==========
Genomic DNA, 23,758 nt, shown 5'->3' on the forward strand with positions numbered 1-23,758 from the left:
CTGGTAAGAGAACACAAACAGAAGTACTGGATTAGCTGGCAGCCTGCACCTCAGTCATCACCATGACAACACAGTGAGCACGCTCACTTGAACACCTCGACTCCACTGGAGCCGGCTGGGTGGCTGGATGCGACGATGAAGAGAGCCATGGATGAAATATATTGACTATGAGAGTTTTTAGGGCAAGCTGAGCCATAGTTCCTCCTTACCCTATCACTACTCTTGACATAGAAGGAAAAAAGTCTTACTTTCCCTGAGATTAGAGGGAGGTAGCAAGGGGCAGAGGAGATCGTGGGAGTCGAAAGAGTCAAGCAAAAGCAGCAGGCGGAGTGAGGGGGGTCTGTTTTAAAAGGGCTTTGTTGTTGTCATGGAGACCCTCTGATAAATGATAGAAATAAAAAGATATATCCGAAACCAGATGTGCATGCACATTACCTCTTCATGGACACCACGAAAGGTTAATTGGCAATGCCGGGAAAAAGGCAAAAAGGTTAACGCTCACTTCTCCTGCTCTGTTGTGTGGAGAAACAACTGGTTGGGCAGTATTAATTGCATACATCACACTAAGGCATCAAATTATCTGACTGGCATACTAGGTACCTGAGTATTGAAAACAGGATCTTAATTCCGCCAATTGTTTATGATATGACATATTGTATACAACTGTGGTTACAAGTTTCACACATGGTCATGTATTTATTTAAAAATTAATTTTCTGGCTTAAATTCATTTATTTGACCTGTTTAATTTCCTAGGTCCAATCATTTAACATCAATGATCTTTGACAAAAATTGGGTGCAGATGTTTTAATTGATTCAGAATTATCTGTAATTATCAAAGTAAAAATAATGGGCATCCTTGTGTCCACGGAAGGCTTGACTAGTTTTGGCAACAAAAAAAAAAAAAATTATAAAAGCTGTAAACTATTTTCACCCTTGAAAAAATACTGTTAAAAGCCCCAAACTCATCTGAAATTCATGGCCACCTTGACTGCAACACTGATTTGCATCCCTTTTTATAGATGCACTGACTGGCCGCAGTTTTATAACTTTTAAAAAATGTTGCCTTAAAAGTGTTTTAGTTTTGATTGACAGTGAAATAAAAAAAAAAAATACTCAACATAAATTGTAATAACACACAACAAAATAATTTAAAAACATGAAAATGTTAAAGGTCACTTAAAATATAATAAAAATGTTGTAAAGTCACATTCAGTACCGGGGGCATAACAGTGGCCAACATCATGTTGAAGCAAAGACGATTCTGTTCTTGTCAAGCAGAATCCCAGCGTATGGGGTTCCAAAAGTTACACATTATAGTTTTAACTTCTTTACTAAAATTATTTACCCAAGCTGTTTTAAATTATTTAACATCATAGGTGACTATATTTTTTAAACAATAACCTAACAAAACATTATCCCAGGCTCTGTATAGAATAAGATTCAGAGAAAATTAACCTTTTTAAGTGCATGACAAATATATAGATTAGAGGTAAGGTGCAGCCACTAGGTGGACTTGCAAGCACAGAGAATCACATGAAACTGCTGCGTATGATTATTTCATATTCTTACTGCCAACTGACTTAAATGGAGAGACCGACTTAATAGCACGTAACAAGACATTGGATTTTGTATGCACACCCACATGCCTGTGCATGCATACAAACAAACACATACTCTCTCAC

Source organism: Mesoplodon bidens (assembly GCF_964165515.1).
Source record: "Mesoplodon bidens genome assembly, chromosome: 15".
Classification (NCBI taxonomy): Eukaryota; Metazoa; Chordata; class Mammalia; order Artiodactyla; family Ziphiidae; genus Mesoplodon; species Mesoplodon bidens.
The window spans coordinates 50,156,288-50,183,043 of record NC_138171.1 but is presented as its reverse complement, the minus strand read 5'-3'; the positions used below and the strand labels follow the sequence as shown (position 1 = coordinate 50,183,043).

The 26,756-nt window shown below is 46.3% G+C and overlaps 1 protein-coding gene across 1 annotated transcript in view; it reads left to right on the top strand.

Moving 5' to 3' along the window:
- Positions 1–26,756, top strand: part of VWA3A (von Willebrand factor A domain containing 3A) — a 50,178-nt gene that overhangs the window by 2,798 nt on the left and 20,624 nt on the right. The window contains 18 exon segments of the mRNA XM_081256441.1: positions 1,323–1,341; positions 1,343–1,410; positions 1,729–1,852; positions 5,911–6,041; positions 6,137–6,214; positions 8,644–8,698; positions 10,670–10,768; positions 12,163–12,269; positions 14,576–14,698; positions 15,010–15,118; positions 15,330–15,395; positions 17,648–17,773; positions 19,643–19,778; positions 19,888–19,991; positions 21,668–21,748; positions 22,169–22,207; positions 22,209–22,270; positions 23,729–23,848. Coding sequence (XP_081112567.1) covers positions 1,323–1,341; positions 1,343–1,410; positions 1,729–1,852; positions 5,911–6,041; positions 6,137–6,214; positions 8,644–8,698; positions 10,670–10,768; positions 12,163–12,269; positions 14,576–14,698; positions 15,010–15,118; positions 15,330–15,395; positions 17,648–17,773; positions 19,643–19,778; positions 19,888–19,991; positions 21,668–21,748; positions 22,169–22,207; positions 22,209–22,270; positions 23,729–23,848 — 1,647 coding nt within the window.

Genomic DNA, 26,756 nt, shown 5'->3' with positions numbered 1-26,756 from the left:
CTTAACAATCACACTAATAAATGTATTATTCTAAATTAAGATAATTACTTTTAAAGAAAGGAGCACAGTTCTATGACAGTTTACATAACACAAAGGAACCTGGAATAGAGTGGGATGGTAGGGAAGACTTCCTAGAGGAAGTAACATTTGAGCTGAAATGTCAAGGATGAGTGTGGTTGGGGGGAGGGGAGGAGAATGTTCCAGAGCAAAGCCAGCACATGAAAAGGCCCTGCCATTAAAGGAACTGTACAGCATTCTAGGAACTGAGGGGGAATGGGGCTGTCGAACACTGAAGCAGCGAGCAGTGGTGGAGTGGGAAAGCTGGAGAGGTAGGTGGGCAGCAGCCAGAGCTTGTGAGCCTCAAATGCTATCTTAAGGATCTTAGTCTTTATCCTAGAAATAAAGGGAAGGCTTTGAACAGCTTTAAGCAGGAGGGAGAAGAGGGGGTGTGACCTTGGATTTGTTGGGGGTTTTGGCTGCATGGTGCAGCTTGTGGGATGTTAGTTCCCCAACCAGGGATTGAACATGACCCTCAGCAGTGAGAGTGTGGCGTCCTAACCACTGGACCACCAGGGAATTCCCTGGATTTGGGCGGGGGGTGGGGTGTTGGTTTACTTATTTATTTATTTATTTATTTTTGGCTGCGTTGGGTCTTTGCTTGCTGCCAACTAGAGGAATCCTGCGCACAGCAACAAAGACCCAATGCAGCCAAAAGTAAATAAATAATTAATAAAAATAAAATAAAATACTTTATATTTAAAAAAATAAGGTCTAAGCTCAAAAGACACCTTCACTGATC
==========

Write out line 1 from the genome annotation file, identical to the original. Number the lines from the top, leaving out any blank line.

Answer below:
Genomic DNA, 23,758 nt, shown 5'->3' on the forward strand with positions numbered 1-23,758 from the left: